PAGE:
Thanks for the tip! Brave ones might go for this shortcut, but I like the disassembling method more. The head of a q-tip consists of a lot of small fibres and while squeezing it through the slot of the optical drive, some of these fibres might get caught inside (without you noticing). With time (as you use the drive) the fibre might get on to the lens and the drive would suddenly start failing again. Of course I must admit that cleaning without disassemly is a _lot_ faster (10 seconds compared to 10 - 30 minutes ... depending on how good you are at MBP disassembly Smile ).


works like a charm! thanks Smile))


does anybody have any comments on using liquid nitrogen to flush out electronics? I heard once that he can even be used on hot items because the cooling right is rapid and yet "soft". Please don't act on my question, I really have no idea, I am just wondering if what I heard has any basis in fact.

Re: Nitrogen?

I only know that liquid nitrogen was already used to cool CPUs while overclocking to the extremes. However I'd stronly discourage pouring it on hot metal. The shattering of the T-1000 towards the end of "Terminator 2" (or the shattering of the T-800 in "Terminator Salvation") is not without any basis. Smile

this guide has been very

this guide has been very helpful, my superdrive now working flawlessly. thank you!

easier temporary solution - Could just blow it with a straw

I read your blog, it gave me great inspiration and let me understand the problem. thank you so much
I do not have the patience + time to open the macbook, so I just read online to blow the lens of the superdrive with a lens.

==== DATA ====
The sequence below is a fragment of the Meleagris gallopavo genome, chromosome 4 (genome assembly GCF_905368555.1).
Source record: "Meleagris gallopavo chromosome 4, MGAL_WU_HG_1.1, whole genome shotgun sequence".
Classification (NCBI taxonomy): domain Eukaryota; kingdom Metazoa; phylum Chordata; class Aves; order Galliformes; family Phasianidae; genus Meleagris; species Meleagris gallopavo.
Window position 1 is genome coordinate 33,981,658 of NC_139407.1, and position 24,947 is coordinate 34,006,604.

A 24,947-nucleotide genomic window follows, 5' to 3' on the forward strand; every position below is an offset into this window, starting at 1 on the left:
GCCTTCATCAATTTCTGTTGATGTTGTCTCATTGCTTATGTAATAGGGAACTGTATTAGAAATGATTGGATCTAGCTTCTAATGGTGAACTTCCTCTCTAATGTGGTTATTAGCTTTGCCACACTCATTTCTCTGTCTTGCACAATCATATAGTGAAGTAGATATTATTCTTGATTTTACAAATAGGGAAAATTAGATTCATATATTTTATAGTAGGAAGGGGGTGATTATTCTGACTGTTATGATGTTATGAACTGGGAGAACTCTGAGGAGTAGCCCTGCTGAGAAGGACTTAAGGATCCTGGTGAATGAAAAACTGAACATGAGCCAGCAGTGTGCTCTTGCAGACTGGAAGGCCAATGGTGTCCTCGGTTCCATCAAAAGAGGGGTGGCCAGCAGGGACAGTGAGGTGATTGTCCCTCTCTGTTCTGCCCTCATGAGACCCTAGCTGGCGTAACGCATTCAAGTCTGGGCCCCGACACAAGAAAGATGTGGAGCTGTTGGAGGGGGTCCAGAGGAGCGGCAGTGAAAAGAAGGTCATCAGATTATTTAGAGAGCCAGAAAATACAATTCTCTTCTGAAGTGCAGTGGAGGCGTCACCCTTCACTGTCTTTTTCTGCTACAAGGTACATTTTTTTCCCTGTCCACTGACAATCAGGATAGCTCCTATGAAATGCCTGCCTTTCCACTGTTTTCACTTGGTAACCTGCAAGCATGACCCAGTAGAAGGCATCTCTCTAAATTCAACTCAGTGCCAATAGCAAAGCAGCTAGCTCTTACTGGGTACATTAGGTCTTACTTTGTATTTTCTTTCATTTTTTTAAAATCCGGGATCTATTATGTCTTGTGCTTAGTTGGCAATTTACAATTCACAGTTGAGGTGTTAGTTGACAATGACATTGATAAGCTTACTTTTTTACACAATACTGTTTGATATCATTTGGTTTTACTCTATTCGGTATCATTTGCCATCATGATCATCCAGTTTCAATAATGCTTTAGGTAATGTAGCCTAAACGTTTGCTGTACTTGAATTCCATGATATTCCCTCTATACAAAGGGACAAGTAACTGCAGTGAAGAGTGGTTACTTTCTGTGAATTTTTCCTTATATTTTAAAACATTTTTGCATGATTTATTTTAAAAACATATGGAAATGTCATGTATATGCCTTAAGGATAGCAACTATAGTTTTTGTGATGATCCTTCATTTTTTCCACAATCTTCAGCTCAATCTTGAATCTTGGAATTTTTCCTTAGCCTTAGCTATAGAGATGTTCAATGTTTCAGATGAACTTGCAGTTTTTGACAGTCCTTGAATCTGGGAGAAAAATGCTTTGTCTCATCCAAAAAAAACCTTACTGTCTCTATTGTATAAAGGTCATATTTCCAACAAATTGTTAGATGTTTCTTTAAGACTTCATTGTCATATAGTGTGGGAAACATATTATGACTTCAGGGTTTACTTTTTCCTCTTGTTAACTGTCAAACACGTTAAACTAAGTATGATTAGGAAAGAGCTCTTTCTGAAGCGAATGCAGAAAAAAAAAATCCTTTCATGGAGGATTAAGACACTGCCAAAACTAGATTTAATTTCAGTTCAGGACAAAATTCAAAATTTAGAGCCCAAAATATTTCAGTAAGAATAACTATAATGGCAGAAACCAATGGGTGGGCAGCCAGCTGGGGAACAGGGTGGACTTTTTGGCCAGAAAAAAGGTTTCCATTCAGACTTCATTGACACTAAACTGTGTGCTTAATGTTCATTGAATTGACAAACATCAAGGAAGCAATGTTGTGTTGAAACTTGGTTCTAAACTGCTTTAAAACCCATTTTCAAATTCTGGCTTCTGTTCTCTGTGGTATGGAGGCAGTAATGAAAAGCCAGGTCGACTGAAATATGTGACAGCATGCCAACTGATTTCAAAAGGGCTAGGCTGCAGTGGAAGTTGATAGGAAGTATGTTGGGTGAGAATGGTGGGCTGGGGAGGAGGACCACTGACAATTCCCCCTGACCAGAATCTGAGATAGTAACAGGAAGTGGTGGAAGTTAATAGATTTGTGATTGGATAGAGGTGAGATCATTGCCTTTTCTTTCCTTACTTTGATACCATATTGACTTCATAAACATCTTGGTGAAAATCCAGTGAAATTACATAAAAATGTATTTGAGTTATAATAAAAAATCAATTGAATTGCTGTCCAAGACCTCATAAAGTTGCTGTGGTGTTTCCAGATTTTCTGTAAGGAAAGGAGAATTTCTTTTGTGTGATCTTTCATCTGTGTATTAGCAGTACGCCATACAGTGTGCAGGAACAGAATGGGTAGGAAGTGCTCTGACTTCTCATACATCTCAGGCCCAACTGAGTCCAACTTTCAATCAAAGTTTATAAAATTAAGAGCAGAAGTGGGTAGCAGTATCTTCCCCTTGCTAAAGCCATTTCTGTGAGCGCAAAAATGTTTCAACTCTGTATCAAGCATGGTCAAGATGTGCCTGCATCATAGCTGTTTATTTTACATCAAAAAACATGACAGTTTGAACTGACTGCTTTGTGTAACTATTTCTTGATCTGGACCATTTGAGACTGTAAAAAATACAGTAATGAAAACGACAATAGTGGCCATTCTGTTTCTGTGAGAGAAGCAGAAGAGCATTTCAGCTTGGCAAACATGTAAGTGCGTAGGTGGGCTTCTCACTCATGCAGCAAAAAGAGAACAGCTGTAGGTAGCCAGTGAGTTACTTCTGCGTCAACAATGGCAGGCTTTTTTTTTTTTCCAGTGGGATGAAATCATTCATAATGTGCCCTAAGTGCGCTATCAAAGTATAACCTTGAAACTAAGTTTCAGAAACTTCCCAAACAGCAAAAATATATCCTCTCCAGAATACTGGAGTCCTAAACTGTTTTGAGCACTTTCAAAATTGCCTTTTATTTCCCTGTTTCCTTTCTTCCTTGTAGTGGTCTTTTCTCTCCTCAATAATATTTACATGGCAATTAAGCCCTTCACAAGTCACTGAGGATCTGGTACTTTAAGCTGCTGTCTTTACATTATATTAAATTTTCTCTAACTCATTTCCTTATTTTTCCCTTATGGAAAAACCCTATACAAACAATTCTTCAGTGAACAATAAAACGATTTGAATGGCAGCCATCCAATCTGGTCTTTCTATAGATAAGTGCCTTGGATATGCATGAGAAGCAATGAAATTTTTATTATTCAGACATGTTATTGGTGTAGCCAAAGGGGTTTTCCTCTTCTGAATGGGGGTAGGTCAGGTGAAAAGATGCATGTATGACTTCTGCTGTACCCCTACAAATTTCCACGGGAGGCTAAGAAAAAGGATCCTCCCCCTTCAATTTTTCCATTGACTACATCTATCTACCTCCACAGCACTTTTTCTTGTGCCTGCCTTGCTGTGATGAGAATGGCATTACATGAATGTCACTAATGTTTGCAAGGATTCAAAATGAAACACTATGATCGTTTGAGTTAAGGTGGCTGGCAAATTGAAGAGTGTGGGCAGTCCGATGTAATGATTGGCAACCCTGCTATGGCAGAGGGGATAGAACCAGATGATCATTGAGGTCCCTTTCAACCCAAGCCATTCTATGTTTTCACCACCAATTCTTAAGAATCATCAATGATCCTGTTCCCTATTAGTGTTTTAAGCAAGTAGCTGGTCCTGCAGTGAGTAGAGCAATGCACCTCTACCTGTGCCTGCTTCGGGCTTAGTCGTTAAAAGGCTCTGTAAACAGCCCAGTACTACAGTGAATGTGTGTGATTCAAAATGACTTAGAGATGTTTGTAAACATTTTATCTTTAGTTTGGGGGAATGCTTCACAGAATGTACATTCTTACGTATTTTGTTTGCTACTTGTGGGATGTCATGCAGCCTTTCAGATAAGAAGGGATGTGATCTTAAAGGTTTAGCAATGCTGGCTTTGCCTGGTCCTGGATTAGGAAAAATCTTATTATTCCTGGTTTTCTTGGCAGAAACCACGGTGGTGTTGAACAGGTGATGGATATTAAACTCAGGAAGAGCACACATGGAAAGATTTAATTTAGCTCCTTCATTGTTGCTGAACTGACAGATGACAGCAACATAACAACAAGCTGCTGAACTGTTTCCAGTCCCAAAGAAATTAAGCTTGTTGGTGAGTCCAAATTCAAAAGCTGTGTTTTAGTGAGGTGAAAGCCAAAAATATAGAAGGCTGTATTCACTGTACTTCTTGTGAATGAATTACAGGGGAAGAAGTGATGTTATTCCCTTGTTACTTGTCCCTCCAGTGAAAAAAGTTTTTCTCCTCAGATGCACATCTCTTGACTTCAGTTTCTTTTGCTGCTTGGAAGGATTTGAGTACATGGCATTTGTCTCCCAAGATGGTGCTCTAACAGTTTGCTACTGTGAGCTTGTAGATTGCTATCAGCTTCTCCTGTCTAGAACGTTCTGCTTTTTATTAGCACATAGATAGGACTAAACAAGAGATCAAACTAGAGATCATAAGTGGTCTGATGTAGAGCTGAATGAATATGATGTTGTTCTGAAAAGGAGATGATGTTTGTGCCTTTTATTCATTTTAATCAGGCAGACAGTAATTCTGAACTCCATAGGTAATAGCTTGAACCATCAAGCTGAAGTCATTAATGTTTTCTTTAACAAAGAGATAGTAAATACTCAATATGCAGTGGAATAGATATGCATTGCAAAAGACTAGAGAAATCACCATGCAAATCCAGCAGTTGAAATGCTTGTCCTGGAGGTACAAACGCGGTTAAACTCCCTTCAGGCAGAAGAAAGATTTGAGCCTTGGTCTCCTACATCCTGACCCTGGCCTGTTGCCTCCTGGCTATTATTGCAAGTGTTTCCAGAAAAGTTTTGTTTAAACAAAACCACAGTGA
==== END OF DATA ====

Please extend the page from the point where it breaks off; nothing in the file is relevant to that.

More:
works fine until now, thank you so much...
ps. apple support (?)

i tried this.. took me an

i tried this.. took me an hour
but i still not reading cds

Superdrive solution -- maybe

I bought a used G4PB with a superdrive that either wouldn't accept a disk or would spit it out. On one of my persistent attempts, a disk came back out with a piece of very sticky velvety stuff attached --- more than an inch long! Since then I have dismantled that drive and another and discovered that it was a piece of gasket material near the slot entrance. There's a piece on each side. After I got rid of the rest of the messed up piece, the drive accepted disks and read and wrote to them. I don't know that all the problems are solved -- it sometimes makes a very unhappy noise, but the sticky velvet thing might offer some others with problems a suggestion.

Re: Superdrive solution -- maybe

Thanks for sharing your experience.

credit card with fine cloth works !

Was just about to get my gear together to disassemble the drive...... am I glad that I tried the credit card with Pledge Grab-it house hold cleaning cloth. I think I saved myself a few hours.

All you people are

All you people are geniuses...thanks!


I am having the same problem with an unibody mbp after writing on a very dusty dvd (ok, keeping empty dvd on the shelf for 2 yrs then trying to write on it is not the best idea). I will try your method, caz its ejecting every cd since then.